There are a trillion pieces of space junk orbiting the planet and with a steady increase in numbers, they may pose threats on satellites all over the planet. A Russian scientist predicts that something as small as a space junk may provoke global wars.

The potential damage of these debris on military satellites may be misinterpreted by countries as deliberate attacks. Researchers at the Russian Academy of Sciences in Moscow said the debris contains a special political danger because it is hard to determine if the satellite was deliberately attacked by another country or was accidentally hit by space junk fragments.

In the report published in Acta Astronautica, the scientist found that there are about 23,000 pieces of debris that are longer than 10 centimeters (about 4 inches). They estimate that there are about half a billion debris ranging from one to 10 centimeters and trillions of smaller fragments.

These fragments pose serious threats to satellites and spacecraft at a combined speed of more than 30,000 miles per hour. One of the authors of the study, Vitaly Adushkin, reveals that the impact of space junk on satellites in space, especially military satellites, may provoke an armed or political conflict between countries.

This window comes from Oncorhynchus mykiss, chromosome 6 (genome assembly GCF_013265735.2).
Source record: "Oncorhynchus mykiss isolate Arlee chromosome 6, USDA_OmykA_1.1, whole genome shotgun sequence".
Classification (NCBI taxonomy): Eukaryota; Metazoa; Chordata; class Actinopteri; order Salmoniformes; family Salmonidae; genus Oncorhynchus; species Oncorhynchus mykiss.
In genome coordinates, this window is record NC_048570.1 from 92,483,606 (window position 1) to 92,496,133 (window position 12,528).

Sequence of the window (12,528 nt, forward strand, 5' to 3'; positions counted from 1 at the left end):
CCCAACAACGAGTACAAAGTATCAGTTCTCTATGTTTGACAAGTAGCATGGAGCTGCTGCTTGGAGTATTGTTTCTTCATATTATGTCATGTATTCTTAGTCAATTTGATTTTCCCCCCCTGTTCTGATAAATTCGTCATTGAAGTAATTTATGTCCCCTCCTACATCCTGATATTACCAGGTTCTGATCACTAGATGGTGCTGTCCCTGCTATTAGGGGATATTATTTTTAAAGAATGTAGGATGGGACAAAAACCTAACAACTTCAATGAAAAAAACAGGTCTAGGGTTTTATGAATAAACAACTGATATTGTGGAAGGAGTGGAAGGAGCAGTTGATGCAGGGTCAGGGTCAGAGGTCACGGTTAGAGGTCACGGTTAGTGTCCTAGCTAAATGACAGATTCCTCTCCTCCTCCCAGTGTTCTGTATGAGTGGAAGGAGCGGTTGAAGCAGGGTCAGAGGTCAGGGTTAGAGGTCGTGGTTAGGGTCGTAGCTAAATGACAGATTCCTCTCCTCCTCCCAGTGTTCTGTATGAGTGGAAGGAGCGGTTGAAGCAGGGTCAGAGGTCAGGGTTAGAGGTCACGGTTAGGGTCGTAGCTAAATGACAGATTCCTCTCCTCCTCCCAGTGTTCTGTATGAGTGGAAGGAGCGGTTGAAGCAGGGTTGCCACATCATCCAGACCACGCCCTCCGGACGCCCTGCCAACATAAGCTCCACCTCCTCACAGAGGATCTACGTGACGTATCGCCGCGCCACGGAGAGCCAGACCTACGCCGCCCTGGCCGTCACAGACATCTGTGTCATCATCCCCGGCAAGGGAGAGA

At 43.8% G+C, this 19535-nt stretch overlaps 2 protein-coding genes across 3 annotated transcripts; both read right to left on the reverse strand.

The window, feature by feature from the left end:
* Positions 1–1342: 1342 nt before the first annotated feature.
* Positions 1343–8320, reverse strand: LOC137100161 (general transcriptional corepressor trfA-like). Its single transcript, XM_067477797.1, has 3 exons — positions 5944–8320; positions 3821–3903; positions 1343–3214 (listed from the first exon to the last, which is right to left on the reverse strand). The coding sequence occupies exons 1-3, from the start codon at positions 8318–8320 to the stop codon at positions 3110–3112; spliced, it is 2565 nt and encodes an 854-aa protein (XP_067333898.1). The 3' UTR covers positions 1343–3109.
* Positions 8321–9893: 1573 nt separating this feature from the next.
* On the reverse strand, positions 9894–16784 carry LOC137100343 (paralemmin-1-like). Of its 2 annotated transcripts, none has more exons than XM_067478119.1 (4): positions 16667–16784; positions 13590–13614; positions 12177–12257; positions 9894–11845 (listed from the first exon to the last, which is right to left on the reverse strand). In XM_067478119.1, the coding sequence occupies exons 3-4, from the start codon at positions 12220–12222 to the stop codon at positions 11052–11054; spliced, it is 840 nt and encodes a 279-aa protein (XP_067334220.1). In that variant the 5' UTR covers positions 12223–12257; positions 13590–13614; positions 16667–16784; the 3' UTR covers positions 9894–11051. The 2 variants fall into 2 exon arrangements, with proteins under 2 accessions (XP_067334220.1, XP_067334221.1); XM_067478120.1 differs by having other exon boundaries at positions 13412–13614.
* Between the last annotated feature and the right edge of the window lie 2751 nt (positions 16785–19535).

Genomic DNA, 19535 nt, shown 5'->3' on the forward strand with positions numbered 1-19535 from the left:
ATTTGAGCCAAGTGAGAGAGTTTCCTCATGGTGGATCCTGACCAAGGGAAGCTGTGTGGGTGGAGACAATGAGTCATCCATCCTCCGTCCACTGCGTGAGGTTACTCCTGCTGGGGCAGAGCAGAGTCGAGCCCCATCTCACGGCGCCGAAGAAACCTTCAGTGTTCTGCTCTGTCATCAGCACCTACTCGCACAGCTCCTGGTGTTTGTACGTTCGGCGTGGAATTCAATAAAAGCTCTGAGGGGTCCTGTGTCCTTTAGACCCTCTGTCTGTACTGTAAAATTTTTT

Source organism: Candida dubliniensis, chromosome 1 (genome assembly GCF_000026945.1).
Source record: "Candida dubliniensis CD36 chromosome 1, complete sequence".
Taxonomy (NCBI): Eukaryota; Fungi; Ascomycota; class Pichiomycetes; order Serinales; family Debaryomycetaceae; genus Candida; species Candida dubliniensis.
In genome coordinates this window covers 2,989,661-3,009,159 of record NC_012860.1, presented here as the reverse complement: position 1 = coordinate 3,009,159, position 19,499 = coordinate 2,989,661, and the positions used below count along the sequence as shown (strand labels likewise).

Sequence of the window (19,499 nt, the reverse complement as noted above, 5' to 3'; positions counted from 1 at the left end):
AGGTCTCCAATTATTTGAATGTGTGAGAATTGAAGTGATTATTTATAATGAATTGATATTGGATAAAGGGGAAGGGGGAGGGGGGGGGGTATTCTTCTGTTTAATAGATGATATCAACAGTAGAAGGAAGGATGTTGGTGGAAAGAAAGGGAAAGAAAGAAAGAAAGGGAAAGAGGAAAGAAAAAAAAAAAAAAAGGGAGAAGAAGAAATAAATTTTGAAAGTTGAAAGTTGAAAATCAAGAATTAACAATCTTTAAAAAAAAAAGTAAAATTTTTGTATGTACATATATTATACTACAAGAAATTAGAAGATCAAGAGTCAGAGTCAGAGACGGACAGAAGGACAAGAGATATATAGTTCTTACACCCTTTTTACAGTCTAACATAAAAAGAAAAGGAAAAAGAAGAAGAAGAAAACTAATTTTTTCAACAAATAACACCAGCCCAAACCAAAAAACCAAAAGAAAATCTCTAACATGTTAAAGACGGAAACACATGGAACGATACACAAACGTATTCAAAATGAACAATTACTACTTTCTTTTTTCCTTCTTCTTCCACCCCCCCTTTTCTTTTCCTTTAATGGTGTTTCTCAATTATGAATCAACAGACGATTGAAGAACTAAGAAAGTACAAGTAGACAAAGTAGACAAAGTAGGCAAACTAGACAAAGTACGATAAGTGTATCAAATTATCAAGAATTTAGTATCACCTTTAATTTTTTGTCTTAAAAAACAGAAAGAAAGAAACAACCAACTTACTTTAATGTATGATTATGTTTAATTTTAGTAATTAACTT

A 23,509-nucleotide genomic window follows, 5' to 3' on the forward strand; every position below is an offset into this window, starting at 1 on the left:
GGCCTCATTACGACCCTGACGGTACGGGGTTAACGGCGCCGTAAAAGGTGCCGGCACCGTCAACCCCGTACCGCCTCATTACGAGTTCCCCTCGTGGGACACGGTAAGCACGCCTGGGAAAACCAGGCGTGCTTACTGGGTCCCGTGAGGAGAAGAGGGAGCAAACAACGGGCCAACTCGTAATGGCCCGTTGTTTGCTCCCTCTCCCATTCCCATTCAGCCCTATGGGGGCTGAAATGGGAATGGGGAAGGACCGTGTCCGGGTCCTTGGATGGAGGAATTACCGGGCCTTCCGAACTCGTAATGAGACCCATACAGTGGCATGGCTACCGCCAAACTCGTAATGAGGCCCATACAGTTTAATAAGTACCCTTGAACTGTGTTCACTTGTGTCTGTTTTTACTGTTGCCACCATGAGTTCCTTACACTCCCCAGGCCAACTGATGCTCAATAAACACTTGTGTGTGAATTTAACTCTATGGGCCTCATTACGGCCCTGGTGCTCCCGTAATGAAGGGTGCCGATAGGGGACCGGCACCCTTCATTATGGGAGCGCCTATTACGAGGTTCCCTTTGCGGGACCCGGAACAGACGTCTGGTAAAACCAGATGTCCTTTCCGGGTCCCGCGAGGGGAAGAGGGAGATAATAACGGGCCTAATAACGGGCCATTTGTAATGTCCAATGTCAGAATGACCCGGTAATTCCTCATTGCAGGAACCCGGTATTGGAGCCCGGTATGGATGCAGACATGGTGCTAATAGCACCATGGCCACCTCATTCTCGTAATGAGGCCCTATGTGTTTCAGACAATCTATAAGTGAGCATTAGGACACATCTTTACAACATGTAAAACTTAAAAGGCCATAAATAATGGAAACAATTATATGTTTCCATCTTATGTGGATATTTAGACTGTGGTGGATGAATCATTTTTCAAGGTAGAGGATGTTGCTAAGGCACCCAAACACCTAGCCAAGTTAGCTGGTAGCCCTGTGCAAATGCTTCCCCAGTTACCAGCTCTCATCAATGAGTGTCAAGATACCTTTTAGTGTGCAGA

In 2013, a Russian satellite called Blits, was destroyed and disabled after it collided with fragments created when China shot down its old weather satellite in 2007. When China used a missile to destroy the satellite, it left around 3,000 fragments in orbit.

In NASA's report, more than 500,000 pieces of debris or space junk are tracked as they orbit the Earth. On an average, they travel at a speed of 17,500 miles per hour which is fast enough to have a debris damage a satellite in orbit. The increasing number of space junk poses danger not only to satellite and spacecraft, but also to the International Space Station (ISS) where humans are aboard.

Astronauts took shelter as a Russian space debris travelled past the ISS in 2015. In the 16 years of ISS's existence, this is the fourth time a space junk or debris threatened the orbiting outpost. Space junk is becoming a big problem since the start of satellite launches in 1957.  

Space debris are classified into two: natural and man-made. Natural debris are usually meteroids and man-made debris are from non-functional spacecraft, mission-related debris, fragmentation debris and abandoned launch vehicle stages.

"The greatest risk to space missions comes from non-trackable debris," said Nicholas Johnson, NASA chief scientist for orbital debris.

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